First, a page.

Stones have always attracted me, I've been collecting them from early childhood to this day. They get everywhere! I studied Geology at university, have had a variety of jobs over the years, even learning to massage with hot stones. Initially inspired by a one day workshop, stone sculpting is now my chosen occupation. Being a self-taught stone sculptor, each time I pick up my tools I find I'm continuing to learn, and believe that's how life should be. The freedom and challenge suits my nature.
I work exclusively carving in natural stone, creating one-of-a-kind works of art, which possess that special, ‘must touch’, wonderful tactile quality uniquely associated with polished rock. Working in a variety of stone and styles, I especially love the colours, translucent nature and finishes that are possible with alabasters. I endeavour to appeal not only visually, but also very much to the sense of touch, a sense I believe is essential in all our lives, in art distinguishing sculpture from all other mediums. It's really satisfying to hear people commenting at exhibitions on how irresistible my sculptures are to touch. They are made that way!
Carving stone is a passion, almost a compulsion for me. Although a very challenging medium, it's also immensely fulfilling and joyful work (unless it breaks). It requires concentration, perseverance, patience, flexibility, hard work and a sense of humour (for when it breaks). Carving is a reductive process, rather than the additive one used in modelling, in clay for example. Once a piece of stone is chiselled, or breaks off, it's gone! There's such an enormous variety of stone, technique, design, and finish which could yield more than a lifetime of inspired works. I'll do what I can.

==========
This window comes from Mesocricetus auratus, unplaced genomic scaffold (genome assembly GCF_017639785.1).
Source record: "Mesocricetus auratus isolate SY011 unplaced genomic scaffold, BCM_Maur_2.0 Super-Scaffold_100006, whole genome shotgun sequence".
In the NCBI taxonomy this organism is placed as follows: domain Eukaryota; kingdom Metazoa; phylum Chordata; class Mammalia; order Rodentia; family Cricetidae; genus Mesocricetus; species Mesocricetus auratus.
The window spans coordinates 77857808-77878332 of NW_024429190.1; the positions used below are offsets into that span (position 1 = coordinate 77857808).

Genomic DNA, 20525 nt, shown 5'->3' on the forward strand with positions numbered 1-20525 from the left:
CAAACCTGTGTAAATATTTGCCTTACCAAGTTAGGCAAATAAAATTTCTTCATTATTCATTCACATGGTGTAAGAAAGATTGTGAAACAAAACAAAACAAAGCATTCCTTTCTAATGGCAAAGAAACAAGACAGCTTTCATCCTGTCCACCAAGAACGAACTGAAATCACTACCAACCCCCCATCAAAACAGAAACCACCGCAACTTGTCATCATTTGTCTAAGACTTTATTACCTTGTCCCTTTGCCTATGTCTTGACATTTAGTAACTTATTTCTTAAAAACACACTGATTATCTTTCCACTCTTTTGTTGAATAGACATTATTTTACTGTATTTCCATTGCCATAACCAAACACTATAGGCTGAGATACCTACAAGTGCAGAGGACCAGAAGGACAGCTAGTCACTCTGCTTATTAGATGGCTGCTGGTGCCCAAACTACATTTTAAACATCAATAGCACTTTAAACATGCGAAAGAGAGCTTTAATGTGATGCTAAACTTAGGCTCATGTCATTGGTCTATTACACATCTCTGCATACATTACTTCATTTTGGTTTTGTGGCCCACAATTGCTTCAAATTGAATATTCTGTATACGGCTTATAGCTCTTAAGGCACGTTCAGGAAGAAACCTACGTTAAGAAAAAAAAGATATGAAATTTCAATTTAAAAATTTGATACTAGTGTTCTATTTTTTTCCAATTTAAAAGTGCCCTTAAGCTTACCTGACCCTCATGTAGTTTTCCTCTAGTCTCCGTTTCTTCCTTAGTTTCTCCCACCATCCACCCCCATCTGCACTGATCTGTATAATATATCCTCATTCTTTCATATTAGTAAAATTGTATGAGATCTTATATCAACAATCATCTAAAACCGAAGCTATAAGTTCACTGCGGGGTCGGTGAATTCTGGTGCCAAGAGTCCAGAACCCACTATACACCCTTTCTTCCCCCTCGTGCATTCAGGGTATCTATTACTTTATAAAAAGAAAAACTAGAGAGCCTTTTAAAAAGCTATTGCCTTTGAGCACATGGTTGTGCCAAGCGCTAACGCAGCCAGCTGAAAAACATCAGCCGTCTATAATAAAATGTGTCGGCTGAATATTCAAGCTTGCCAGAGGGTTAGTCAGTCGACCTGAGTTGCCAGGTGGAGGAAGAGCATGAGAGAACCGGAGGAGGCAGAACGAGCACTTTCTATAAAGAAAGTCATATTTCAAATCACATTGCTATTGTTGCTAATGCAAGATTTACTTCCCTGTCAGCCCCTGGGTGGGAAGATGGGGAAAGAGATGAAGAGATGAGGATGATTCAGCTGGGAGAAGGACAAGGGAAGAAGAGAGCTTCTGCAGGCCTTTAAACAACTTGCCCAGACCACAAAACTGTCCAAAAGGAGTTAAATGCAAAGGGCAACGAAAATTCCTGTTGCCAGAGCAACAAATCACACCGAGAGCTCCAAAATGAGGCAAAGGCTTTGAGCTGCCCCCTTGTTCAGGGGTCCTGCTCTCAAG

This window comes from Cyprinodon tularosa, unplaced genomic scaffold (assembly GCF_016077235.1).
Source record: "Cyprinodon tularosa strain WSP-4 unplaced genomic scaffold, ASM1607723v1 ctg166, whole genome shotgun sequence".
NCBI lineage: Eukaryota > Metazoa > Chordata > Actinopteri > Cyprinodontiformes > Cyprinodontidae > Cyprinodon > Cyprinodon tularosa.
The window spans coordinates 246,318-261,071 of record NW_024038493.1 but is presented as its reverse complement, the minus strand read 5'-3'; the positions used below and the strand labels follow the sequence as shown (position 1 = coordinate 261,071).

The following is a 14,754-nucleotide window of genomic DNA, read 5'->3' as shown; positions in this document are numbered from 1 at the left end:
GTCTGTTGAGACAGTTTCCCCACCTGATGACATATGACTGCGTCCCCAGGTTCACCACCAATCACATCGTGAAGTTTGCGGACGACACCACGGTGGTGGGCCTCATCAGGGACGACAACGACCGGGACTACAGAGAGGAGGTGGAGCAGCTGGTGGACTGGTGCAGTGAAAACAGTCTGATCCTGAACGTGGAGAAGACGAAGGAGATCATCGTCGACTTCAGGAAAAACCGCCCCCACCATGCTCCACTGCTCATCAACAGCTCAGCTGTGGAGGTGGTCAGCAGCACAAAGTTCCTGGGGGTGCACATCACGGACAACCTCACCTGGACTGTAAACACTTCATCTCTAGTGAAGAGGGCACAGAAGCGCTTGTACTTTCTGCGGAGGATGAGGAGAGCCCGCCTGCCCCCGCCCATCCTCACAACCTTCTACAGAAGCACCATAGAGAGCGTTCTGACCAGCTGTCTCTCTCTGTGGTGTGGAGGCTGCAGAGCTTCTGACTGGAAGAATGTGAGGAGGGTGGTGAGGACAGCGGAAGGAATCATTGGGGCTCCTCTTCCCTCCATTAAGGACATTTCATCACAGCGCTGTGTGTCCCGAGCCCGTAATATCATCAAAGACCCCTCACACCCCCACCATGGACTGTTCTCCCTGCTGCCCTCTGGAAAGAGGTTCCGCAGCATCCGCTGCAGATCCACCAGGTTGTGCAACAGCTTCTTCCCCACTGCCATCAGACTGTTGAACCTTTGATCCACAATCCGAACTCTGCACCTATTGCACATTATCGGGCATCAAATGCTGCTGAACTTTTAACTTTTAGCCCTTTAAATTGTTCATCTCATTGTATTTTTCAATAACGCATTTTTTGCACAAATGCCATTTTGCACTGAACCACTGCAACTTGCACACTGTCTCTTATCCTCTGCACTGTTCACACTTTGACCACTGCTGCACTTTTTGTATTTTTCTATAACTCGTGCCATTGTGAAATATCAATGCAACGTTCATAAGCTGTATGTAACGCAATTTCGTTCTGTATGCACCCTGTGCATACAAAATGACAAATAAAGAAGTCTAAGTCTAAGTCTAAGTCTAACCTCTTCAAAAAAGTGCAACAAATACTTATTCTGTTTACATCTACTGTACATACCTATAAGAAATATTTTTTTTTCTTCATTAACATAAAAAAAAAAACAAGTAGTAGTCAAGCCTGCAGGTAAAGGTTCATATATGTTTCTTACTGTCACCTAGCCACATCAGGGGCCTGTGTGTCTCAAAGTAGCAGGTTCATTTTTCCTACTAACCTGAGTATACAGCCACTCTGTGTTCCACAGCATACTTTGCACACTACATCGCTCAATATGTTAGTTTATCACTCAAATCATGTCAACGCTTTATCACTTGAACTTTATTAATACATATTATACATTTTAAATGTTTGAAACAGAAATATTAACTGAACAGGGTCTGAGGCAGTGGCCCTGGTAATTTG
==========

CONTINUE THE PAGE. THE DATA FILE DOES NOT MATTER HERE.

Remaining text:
"In every walk with nature, one receives far more than he seeks." John Muir
Reflecting my lifelong love of the natural world, my sculpture is primarily inspired by wildlife and nature, including my figurative subjects. In the past I have entered and been thrilled to have been short-listed as a finalist in the annual David Shepherd Wildlife Artist of the Year competition, exhibiting at the Mall Galleries in London. Having always enjoyed the outdoors, and being an animal lover, I'm encouraged by the strong links between the worlds of wildlife art and conservation.
I'm enjoying exploring some stylised, figurative forms, and some abstract work is on my to do list. Not wanting to limit myself to a particular subject or style, I like to have a go at whatever finds it's way into my thoughts and ideas. The starting point for a sculpture may come from any direction, a moment of inspiration, a visual image, a word, maybe even a dream! ‘Seeing’ the design in the stone also happens, since much of my source materials are irregularly shaped rocks, rather than squared off blocks and I like to use the natural features of the boulder if I can. The colour of the stone may also kindle an idea, or I may decide on the subject, sketch and model, then try and seek the right stone for it. If I use a representative style, I'm increasingly focusing more on form and pleasing lines, curves, shapes, than detail, attempting to capture the essence and emotion of the subject, and trying to create a stylised fusion of the subject with the colour, texture and beauty of the rock I'm working with. My sculptures are carved and polished as much as I can manage by hand. The process is slower, but allows for the work to change, evolve, and perhaps define itself in certain ways. It also makes the work more peaceful, pleasing, and often actually meditative for me. Power tools, whilst being extremely useful at times, especially as my body ages, are also noisy and dusty to work with!